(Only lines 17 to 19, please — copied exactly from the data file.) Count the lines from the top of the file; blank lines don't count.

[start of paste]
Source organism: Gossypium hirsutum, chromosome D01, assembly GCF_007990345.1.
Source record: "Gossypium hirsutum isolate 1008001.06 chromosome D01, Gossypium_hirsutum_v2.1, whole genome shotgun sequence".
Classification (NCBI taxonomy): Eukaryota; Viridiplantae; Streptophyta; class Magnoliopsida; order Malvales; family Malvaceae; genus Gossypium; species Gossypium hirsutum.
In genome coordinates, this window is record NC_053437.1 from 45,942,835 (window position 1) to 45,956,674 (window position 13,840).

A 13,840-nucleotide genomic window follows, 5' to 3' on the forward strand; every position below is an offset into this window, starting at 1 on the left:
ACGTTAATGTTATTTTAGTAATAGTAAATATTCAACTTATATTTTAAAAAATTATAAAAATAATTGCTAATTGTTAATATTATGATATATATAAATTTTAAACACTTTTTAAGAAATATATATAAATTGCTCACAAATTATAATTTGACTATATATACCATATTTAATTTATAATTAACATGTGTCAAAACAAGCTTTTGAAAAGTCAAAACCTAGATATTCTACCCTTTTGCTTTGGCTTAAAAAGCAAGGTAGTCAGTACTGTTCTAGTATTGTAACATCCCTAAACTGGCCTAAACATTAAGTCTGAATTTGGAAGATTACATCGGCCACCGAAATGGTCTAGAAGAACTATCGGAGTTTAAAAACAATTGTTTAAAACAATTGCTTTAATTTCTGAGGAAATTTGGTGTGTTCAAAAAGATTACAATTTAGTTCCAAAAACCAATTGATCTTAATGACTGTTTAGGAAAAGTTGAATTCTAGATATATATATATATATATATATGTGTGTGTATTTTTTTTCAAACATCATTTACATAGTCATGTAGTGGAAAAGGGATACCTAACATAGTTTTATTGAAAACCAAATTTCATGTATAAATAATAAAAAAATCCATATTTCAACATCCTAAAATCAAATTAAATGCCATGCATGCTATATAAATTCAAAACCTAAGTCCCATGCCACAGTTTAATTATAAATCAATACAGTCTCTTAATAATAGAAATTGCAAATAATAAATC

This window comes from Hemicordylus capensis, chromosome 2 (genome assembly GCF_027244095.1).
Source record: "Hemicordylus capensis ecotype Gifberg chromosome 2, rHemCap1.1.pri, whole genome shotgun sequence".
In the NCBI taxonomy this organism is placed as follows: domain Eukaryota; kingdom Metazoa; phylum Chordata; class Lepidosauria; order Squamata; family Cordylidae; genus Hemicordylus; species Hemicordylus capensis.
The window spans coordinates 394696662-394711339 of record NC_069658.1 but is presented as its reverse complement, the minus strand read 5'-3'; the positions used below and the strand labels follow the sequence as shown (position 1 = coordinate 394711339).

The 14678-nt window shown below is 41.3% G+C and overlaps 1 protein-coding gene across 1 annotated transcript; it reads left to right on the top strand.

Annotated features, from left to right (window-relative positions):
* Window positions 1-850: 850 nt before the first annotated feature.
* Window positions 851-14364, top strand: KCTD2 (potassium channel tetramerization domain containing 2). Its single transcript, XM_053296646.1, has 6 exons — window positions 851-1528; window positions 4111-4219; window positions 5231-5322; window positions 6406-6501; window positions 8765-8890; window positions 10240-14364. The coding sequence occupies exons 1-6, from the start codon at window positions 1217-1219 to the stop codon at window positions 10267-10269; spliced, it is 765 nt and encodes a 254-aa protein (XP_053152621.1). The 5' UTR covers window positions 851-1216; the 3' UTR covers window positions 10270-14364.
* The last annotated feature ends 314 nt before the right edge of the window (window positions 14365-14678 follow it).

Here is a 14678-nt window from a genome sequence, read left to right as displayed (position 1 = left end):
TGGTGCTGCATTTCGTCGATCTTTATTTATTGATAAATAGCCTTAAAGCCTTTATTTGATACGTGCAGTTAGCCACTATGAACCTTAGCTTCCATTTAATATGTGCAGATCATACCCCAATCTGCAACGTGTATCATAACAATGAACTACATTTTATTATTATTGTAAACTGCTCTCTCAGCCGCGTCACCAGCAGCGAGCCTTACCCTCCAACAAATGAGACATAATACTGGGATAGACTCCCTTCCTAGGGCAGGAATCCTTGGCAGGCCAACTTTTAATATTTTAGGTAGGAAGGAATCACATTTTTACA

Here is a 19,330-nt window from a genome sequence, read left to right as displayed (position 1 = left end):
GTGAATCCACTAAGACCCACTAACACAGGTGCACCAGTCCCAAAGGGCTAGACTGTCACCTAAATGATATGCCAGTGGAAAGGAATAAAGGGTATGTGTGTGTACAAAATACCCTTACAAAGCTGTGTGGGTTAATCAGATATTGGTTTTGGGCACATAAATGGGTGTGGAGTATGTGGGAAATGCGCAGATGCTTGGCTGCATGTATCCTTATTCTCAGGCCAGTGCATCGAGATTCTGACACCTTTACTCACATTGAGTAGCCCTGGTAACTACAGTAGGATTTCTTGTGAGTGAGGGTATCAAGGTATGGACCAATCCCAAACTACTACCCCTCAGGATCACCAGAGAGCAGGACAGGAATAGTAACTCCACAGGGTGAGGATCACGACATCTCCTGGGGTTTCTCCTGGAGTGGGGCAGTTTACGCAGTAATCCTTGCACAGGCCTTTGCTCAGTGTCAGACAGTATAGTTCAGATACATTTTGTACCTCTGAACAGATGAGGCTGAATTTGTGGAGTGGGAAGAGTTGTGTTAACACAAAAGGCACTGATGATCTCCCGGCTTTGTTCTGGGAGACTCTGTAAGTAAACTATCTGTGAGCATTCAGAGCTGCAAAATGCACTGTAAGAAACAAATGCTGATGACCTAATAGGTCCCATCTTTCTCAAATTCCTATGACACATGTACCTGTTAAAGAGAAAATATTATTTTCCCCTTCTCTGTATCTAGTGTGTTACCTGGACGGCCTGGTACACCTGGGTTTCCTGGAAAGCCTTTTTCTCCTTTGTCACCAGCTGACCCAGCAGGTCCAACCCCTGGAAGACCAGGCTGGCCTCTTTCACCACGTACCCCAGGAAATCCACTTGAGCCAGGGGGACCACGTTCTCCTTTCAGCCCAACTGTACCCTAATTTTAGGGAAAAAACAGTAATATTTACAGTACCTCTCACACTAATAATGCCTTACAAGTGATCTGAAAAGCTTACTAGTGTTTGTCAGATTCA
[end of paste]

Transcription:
TGGTGCTGCATTTCGTCGATCTTTATTTATTGATAAATAGCCTTAAAGCCTTTATTTGATACGTGCAGTTAGCCACTATGAACCTTAGCTTCCATTTAATATGTGCAGATCATACCCCAATCTGCAACGTGTATCATAACAATGAACTACATTTTATTATTATTGTAAACTGCTCTCTCAGCCGCGTCACCAGCAGCGAGCCTTACCCTCCAACAAATGAGACATAATACTGGGATAGACTCCCTTCCTAGGGCAGGAATCCTTGGCAGGCCAACTTTTAATATTTTAGGTAGGAAGGAATCACATTTTTACA

Here is a 19,330-nt window from a genome sequence, read left to right as displayed (position 1 = left end):
GTGAATCCACTAAGACCCACTAACACAGGTGCACCAGTCCCAAAGGGCTAGACTGTCACCTAAATGATATGCCAGTGGAAAGGAATAAAGGGTATGTGTGTGTACAAAATACCCTTACAAAGCTGTGTGGGTTAATCAGATATTGGTTTTGGGCACATAAATGGGTGTGGAGTATGTGGGAAATGCGCAGATGCTTGGCTGCATGTATCCTTATTCTCAGGCCAGTGCATCGAGATTCTGACACCTTTACTCACATTGAGTAGCCCTGGTAACTACAGTAGGATTTCTTGTGAGTGAGGGTATCAAGGTATGGACCAATCCCAAACTACTACCCCTCAGGATCACCAGAGAGCAGGACAGGAATAGTAACTCCACAGGGTGAGGATCACGACATCTCCTGGGGTTTCTCCTGGAGTGGGGCAGTTTACGCAGTAATCCTTGCACAGGCCTTTGCTCAGTGTCAGACAGTATAGTTCAGATACATTTTGTACCTCTGAACAGATGAGGCTGAATTTGTGGAGTGGGAAGAGTTGTGTTAACACAAAAGGCACTGATGATCTCCCGGCTTTGTTCTGGGAGACTCTGTAAGTAAACTATCTGTGAGCATTCAGAGCTGCAAAATGCACTGTAAGAAACAAATGCTGATGACCTAATAGGTCCCATCTTTCTCAAATTCCTATGACACATGTACCTGTTAAAGAGAAAATATTATTTTCCCCTTCTCTGTATCTAGTGTGTTACCTGGACGGCCTGGTACACCTGGGTTTCCTGGAAAGCCTTTTTCTCCTTTGTCACCAGCTGACCCAGCAGGTCCAACCCCTGGAAGACCAGGCTGGCCTCTTTCACCACGTACCCCAGGAAATCCACTTGAGCCAGGGGGACCACGTTCTCCTTTCAGCCCAACTGTACCCTAATTTTAGGGAAAAAACAGTAATATTTACAGTACCTCTCACACTAATAATGCCTTACAAGTGATCTGAAAAGCTTACTAGTGTTTGTCAGATTCA